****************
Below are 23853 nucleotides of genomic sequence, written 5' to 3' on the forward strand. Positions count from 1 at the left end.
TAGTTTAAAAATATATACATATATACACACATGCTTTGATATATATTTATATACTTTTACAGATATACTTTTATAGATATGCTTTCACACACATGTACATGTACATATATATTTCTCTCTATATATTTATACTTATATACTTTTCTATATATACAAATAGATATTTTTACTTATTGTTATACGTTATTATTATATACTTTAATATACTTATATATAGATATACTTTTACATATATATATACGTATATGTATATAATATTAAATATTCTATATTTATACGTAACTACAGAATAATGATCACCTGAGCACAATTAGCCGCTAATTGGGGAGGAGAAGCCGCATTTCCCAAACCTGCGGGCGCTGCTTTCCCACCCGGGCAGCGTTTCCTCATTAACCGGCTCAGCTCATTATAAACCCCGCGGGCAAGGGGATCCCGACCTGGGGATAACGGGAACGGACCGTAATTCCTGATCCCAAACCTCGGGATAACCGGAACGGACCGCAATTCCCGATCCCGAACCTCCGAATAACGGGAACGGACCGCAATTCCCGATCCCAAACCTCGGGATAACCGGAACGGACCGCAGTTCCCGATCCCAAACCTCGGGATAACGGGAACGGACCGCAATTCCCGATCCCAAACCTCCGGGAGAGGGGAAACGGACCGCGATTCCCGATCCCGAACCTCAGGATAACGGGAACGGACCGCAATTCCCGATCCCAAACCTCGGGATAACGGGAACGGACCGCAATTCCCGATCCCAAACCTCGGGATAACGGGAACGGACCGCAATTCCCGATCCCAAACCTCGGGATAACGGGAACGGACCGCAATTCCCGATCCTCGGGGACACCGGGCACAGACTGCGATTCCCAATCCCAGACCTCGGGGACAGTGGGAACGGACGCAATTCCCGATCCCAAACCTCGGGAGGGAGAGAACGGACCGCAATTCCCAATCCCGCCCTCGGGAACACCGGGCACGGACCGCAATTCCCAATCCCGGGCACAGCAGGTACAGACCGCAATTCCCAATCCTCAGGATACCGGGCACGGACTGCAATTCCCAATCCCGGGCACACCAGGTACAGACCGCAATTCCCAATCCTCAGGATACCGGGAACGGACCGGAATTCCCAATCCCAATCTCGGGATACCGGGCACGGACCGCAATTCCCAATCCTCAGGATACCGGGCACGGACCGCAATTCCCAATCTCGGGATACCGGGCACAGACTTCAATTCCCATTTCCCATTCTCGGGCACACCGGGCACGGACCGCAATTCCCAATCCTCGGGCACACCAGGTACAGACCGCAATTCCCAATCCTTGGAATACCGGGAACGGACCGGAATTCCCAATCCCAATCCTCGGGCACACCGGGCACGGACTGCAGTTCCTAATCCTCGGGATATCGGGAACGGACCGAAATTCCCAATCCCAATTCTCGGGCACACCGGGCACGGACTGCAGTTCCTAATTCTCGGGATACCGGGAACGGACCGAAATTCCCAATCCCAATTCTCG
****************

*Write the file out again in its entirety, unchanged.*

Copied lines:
Below are 23853 nucleotides of genomic sequence, written 5' to 3' on the forward strand. Positions count from 1 at the left end.
TAGTTTAAAAATATATACATATATACACACATGCTTTGATATATATTTATATACTTTTACAGATATACTTTTATAGATATGCTTTCACACACATGTACATGTACATATATATTTCTCTCTATATATTTATACTTATATACTTTTCTATATATACAAATAGATATTTTTACTTATTGTTATACGTTATTATTATATACTTTAATATACTTATATATAGATATACTTTTACATATATATATACGTATATGTATATAATATTAAATATTCTATATTTATACGTAACTACAGAATAATGATCACCTGAGCACAATTAGCCGCTAATTGGGGAGGAGAAGCCGCATTTCCCAAACCTGCGGGCGCTGCTTTCCCACCCGGGCAGCGTTTCCTCATTAACCGGCTCAGCTCATTATAAACCCCGCGGGCAAGGGGATCCCGACCTGGGGATAACGGGAACGGACCGTAATTCCTGATCCCAAACCTCGGGATAACCGGAACGGACCGCAATTCCCGATCCCGAACCTCCGAATAACGGGAACGGACCGCAATTCCCGATCCCAAACCTCGGGATAACCGGAACGGACCGCAGTTCCCGATCCCAAACCTCGGGATAACGGGAACGGACCGCAATTCCCGATCCCAAACCTCCGGGAGAGGGGAAACGGACCGCGATTCCCGATCCCGAACCTCAGGATAACGGGAACGGACCGCAATTCCCGATCCCAAACCTCGGGATAACGGGAACGGACCGCAATTCCCGATCCCAAACCTCGGGATAACGGGAACGGACCGCAATTCCCGATCCCAAACCTCGGGATAACGGGAACGGACCGCAATTCCCGATCCTCGGGGACACCGGGCACAGACTGCGATTCCCAATCCCAGACCTCGGGGACAGTGGGAACGGACGCAATTCCCGATCCCAAACCTCGGGAGGGAGAGAACGGACCGCAATTCCCAATCCCGCCCTCGGGAACACCGGGCACGGACCGCAATTCCCAATCCCGGGCACAGCAGGTACAGACCGCAATTCCCAATCCTCAGGATACCGGGCACGGACTGCAATTCCCAATCCCGGGCACACCAGGTACAGACCGCAATTCCCAATCCTCAGGATACCGGGAACGGACCGGAATTCCCAATCCCAATCTCGGGATACCGGGCACGGACCGCAATTCCCAATCCTCAGGATACCGGGCACGGACCGCAATTCCCAATCTCGGGATACCGGGCACAGACTTCAATTCCCATTTCCCATTCTCGGGCACACCGGGCACGGACCGCAATTCCCAATCCTCGGGCACACCAGGTACAGACCGCAATTCCCAATCCTTGGAATACCGGGAACGGACCGGAATTCCCAATCCCAATCCTCGGGCACACCGGGCACGGACTGCAGTTCCTAATCCTCGGGATATCGGGAACGGACCGAAATTCCCAATCCCAATTCTCGGGCACACCGGGCACGGACTGCAGTTCCTAATTCTCGGGATACCGGGAACGGACCGAAATTCCCAATCCCAATTCTCG